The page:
Background: Anthropogenic global warming, interacting with social and other environmental determinants, constitutes a profound health risk. This paper reports a comprehensive literature review for 1989–2013 (inclusive), the first 25 years in which this topic appeared in scientific journals. It explores the extent to which articles have identified potentially catastrophic, civilization-endangering health risks associated with climate change. Methods: PubMed and Google Scholar were primarily used to identify articles which were then ranked on a three-point scale. Each score reflected the extent to which papers discussed global systemic risk. Citations were also analyzed. Results: Of 2143 analyzed papers 1546 (72%) were scored as one. Their citations (165,133) were 82% of the total. The proportion of annual papers scored as three was initially high, as were their citations but declined to almost zero by 1996, before rising slightly from 2006. Conclusions: The enormous expansion of the literature appropriately reflects increased understanding of the importance of climate change to global health. However, recognition of the most severe, existential, health risks from climate change was generally low. Most papers instead focused on infectious diseases, direct heat effects and other disciplinary-bounded phenomena and consequences, even though scientific advances have long called for more inter-disciplinary collaboration.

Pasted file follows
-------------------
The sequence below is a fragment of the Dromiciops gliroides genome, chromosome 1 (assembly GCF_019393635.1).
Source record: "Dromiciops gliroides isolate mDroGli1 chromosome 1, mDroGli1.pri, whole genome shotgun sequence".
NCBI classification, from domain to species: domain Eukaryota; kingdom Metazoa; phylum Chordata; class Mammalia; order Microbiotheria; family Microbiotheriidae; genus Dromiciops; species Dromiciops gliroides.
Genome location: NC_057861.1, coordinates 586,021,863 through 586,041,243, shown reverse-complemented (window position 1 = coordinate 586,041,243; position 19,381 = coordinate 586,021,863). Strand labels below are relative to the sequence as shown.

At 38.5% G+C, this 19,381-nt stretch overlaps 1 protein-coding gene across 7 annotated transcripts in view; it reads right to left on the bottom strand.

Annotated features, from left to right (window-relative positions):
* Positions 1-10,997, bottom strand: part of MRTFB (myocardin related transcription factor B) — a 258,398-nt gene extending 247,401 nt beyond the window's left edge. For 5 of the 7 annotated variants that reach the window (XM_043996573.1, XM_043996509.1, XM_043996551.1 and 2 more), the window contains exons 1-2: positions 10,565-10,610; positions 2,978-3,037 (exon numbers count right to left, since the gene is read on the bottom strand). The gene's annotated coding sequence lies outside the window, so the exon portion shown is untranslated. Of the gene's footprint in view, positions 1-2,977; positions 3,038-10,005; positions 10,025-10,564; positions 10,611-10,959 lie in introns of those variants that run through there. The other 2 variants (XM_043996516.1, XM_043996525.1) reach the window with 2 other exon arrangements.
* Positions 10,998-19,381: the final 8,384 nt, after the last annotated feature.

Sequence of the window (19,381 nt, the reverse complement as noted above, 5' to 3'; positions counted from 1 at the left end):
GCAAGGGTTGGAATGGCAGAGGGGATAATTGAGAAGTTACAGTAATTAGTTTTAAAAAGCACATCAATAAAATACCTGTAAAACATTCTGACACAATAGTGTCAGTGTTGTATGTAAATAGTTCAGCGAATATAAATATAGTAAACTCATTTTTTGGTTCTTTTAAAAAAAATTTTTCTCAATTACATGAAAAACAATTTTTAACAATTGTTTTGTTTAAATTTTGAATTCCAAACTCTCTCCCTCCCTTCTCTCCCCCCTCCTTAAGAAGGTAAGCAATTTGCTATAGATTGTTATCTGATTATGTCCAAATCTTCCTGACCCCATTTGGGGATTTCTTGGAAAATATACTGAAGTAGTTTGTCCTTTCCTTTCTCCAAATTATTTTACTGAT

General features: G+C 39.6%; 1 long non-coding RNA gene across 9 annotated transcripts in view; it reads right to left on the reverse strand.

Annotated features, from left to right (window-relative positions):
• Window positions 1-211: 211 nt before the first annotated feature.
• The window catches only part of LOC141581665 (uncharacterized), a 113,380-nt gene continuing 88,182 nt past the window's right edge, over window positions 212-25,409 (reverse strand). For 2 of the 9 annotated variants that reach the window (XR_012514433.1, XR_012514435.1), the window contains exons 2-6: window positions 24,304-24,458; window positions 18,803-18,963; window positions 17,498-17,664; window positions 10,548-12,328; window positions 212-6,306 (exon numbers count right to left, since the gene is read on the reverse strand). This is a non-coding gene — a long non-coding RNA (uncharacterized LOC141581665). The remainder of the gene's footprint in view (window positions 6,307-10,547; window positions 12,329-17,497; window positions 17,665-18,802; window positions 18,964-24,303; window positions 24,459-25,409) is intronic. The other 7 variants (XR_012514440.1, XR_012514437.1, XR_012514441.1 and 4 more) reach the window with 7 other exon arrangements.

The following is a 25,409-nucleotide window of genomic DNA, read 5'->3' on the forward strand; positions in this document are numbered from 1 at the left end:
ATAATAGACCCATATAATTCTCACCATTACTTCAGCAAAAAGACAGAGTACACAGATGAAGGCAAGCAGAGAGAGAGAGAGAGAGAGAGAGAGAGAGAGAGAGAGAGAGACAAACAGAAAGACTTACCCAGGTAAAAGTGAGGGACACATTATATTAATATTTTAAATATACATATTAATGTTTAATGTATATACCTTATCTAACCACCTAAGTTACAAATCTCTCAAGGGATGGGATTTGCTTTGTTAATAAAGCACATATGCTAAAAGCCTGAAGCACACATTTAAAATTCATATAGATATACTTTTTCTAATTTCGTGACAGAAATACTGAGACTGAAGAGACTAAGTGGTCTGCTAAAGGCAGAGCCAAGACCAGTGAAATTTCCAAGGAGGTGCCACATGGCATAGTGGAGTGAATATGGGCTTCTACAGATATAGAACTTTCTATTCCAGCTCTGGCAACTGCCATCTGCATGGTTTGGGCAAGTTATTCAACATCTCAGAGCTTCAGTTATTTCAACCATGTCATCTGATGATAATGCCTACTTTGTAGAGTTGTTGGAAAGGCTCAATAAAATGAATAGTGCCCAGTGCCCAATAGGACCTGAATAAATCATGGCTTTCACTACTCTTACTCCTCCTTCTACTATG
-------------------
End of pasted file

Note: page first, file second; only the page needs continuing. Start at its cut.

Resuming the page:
|Number of pages||21|
|Journal||International Journal of Environmental Research and Public Health|
|Publication status||Published - 16 Oct 2018|